Unmade in the USA
Secretary Powell, that was then, as they say, and this is now.
Welcome to Seattle, where we live in fear of both mayors and lunatics. What has happened in Seattle in the last two years has been a precursor to our new national state of mind, the belief that any of us may be gruesomely brutalized at any time, and the results will be televised. Nothing that's happened in Seattle is anywhere near as titanic as what happened on the East Coast last week. But unlike the 1993 bombing of the World Trade Center, or the bombing in Oklahoma City, this new terrorist attack seems oddly immediate to people in Seattle, and directly life-threatening.
And strangely expected.
In 1995, Oklahoma City was about Oklahoma City. Seattle's Federal Building shut down, but places like the Science Center stayed open and tourists could still enjoy the panoramic views from the Space Needle. It just didn't seem possible that terrorists would notice us. We were in Seattle, for Christ's sake. Not only were we not worth bothering, but you had to cart your bomb farther to blow us up. Why waste the money on gas?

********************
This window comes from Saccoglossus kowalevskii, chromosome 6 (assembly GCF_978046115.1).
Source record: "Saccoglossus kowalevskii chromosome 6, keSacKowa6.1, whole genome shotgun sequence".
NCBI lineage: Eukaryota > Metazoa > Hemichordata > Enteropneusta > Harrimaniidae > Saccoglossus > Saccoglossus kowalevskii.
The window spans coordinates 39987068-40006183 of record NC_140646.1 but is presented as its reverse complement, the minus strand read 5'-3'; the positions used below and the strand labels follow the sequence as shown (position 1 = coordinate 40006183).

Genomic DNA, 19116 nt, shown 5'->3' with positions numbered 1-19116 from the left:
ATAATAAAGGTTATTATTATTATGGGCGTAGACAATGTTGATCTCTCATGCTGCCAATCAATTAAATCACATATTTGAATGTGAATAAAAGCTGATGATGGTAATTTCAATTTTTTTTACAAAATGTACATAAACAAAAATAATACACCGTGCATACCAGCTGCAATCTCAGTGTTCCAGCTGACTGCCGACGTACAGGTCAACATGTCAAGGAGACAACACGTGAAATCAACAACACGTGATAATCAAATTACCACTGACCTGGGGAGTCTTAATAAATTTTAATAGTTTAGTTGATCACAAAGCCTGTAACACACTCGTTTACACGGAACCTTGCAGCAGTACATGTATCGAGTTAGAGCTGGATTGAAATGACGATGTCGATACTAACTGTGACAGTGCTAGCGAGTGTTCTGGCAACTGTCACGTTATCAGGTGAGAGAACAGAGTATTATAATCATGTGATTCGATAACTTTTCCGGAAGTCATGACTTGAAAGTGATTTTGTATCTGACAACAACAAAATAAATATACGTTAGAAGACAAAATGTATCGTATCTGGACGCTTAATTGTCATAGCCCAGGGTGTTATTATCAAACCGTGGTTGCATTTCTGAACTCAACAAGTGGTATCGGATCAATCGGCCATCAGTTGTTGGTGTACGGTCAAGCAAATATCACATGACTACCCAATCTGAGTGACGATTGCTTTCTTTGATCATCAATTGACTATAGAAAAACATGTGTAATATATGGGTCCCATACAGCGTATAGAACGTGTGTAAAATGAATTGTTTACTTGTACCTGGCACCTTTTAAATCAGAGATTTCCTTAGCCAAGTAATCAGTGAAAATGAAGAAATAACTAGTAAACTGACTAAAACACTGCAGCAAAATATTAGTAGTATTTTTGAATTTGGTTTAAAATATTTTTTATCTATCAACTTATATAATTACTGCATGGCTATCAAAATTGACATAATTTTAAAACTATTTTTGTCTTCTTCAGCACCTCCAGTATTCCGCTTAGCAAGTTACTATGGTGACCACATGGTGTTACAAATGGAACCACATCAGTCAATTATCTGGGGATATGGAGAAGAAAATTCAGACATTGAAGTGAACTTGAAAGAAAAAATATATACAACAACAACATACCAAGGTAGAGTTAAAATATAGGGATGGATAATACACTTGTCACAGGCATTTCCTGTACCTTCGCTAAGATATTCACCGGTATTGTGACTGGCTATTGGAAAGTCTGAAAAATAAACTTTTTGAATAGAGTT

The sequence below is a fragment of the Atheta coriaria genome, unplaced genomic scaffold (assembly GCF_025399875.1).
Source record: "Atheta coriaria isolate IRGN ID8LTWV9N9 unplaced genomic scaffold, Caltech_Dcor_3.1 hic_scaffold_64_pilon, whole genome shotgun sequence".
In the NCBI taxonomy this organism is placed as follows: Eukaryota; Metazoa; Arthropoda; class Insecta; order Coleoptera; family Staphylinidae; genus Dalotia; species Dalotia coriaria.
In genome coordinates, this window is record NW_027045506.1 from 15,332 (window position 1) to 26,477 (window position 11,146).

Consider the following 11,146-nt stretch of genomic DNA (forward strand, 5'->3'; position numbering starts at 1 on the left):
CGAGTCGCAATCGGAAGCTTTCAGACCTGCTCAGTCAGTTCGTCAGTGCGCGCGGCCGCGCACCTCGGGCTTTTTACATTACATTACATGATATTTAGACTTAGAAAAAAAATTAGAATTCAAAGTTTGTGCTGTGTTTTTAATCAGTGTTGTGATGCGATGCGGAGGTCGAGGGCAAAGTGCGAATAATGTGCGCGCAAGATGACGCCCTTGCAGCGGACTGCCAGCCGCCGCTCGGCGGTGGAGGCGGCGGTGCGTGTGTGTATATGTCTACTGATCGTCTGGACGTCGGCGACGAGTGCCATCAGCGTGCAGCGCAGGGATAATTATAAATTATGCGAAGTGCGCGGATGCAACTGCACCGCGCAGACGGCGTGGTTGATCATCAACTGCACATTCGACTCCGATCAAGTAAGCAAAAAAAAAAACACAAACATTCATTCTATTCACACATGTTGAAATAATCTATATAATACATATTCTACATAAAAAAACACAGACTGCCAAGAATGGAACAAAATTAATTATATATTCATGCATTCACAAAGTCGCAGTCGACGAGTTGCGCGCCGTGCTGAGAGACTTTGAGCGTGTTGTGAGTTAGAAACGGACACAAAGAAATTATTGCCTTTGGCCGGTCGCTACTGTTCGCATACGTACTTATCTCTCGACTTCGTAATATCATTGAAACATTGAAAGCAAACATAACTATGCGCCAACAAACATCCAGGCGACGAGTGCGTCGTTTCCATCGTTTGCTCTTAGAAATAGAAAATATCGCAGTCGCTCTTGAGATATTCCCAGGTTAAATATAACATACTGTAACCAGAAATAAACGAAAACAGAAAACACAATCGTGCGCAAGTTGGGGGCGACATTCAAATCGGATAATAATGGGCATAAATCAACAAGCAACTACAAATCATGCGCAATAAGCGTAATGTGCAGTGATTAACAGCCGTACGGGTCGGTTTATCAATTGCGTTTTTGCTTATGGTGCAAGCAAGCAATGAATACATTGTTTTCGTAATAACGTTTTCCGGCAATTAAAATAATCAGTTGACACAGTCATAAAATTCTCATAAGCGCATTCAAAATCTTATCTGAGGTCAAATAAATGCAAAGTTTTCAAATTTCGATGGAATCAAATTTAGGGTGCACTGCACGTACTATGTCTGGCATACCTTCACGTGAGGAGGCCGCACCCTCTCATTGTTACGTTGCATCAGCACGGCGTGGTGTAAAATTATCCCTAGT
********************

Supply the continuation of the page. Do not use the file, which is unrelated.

Just six years later, an attack more than 3,000 miles away prompted Seattle to close its tallest skyscrapers and lock the doors on its shopping centers, because not only did we know it could happen here, we believed it would. L.A. evacuated LAX, Chicago closed the Sears Tower, Minneapolis closed the Mall of America. Like the rest of the country, Seattle took the attack personally. But I believe we reacted with a heightened sense of urgency because we had a fire drill on December 31, 1999.
No longer could we pretend that we mattered so little to the rest of the world that no one would bother to hijack a Boeing 737 and fly it into the Columbia Tower. So the Space Needle was shut down. Instead of the chuckle this would have elicited in 1988, the reaction has been, "Yep, shut it down." Seattle closed malls and office towers and canceled public events, because in Seattle people understand the new state of mind. We've been living it for two years now. After all, this isn't the first time terrorists shut the Space Needle down.